There are so many sea kayaking expeditions going on it is difficult sometimes to keep track of who is doing what and where.

But here is one that jumps right off the screen at you! Jörgen, from seakayakcobber, is going to paddle from the lake, where he lives in the Netherlands, by river and sea all the way through the heart of Europe to Moldova (some 4,200km distant) passing through 11 counties on the way.

He is not just doing it because it's there, to be first or to be fastest etc.. He is doing it to help raise money so that children in Moldova who are born with congenital or genetic facial malformations can get surgery.

It's an absolutely brilliant expedition. He will need our help with sponsorship.

Monday, February 25, 2008

Crinan, the gateway from the Clyde to the west coast.

Continuing our recent paddle in the waters of the Dorus Mor, we approached sheltered Loch Crinan. In the summer this bay will be full of moored yachts. Most of them will of course remain on the mooring for the summer with perhaps a weekend trip motoring up nearby Loch Craignish to Ardfern.

The village of Crinan stands on the rim of a steep promontory in the loch. It is sheltered by the wooded isle of Eilean da Mheinn. In the 1580/90s, Timothy Pont mapped this part of Scotland. He annotated the map thus "heir is a herbory for a ship at ylen Damein & also wthin the throat of the river".

The sea lock of the Crinan Canal.

Since his time, the Crinan Canal was built between 1794 and 1816 by John Rennie and Thomas Telford. It is 9 miles long, has 15 locks and rises to a height of 65 feet. It connects Ardrishaig on the Clyde with Crinan on the Sound of Jura. This saves the long and dangerous 128 mile long voyage round the Mull of Kintyre.

There is a fine hotel here with a very good public bar but for once we decided to make best use of the unseasonal sunshine and paddled on! We must return on a rainy day!


Sunday, February 24, 2008

The long and winding road, to the Mull of Galloway

I might have mixed up my McCartney songs but you get the idea...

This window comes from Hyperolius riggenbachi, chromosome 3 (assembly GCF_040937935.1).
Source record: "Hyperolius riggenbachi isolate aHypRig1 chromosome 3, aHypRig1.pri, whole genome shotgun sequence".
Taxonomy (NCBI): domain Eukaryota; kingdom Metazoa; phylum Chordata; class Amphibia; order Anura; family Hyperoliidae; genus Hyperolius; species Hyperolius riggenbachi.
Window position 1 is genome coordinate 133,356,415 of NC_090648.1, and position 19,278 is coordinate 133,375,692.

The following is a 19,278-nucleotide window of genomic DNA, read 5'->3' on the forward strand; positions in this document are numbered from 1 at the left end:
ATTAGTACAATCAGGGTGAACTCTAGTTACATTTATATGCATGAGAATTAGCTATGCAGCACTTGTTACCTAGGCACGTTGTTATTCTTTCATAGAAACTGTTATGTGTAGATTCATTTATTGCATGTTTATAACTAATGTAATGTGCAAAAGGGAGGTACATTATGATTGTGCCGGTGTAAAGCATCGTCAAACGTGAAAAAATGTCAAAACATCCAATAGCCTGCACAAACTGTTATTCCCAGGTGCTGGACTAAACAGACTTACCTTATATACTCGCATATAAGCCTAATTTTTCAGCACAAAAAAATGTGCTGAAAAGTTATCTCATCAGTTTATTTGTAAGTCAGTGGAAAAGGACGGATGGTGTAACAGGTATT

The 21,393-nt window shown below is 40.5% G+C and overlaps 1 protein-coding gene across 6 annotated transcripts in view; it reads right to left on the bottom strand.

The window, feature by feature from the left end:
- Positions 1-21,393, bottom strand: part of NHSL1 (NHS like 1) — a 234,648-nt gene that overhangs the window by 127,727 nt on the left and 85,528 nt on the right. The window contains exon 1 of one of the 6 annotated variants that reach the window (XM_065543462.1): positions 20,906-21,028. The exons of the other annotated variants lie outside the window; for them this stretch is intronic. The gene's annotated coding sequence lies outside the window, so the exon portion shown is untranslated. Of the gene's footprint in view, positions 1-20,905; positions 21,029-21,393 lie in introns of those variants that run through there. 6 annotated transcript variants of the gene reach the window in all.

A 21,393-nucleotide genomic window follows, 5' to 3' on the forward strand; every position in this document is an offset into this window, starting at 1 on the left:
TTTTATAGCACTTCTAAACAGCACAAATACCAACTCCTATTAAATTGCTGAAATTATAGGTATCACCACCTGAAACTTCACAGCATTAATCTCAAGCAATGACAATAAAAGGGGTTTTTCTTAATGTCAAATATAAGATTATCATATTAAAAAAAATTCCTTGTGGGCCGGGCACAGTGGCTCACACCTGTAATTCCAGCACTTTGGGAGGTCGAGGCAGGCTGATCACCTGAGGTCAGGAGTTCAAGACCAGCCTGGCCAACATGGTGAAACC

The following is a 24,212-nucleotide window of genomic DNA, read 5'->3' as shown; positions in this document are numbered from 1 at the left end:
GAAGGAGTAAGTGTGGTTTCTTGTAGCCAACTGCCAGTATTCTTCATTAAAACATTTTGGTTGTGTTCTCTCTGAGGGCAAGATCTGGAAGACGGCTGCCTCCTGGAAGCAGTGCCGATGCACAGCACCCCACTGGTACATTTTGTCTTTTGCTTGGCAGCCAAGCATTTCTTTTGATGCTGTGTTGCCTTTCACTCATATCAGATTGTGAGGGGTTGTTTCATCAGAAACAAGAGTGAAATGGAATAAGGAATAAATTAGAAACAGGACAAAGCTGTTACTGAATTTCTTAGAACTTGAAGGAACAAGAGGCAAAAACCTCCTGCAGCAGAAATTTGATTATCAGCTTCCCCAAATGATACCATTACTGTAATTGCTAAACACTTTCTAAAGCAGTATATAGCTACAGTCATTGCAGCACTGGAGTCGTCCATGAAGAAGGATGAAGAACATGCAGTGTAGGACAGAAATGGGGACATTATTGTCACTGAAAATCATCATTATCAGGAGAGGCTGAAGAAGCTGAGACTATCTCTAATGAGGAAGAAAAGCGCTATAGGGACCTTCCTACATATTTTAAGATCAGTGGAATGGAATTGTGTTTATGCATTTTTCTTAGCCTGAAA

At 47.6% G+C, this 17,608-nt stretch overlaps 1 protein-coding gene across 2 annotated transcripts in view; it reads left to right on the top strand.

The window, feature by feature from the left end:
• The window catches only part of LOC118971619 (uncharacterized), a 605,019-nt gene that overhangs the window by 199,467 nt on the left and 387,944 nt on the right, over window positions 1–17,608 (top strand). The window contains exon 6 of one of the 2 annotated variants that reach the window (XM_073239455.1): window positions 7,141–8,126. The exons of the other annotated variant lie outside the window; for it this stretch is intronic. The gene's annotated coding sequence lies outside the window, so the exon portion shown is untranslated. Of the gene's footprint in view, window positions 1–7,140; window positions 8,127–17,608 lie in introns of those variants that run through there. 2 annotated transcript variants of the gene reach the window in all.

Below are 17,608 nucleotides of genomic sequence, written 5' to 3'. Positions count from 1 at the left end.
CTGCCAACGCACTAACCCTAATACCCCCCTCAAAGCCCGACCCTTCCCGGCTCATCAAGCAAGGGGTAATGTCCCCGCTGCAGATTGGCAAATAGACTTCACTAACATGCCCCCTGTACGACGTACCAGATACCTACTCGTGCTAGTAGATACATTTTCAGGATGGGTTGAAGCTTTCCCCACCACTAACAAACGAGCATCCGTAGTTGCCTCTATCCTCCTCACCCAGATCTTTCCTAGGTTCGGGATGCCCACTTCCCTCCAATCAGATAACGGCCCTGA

Despite being part of mainland Scotland, when you are travelling through the Rhinns of Galloway, you feel you are on an island and so must have fallen asleep on the ferry.

The lambing season starts early here, hinted at by palm trees being just about the most common garden plant in these parts. In the southern half of the Rhinns of Galloway, you are never more than 2.5km from the Gulf Stream warmed sea and so frosts are rare.

However, it is not always like this in winter. High on the Mull, Kennedy's Cairn commemorates a postman who died on this road while delivering the mail in a snowstorm .

We left one car at East Tarbert to pick up later when we landed there. There is a road down to the old lighthouse boathouse and jetty.

You can get right down to the grass beside the boat house. The jetty was built to service the lighthouse before the road was built. If you look carefully at the top of the beach you can see a huge steel deck hatch that has been washed off a ship rounding the Mull in a storm.


Saturday, February 23, 2008

End of a Mull of Galloway day.

We continued eastwards along the Mull of Galloway and came to a huge cave.

As we left the cavern in the gathering twilight, we caught sight of a waxing gibbous moon.

That reminded me of a total eclipse of the moon that was due at 3am on 21/02/2008. Since I had already got a great view and some photos on the last eclipse at 23:20 03/03/2007, I decided to give this one a miss!

Rounding the Mull of Galloway we encountered a brisk eddy which impeded our progress towards East Tarbert.

The chill February air caught our breath as the sun sank below Tarbert leaving us in darkness.

I have said this before, but you should come and paddle this amazing coast before the crowds come!


Friday, February 22, 2008

Sea kayaking perfection at the Mull of Galloway.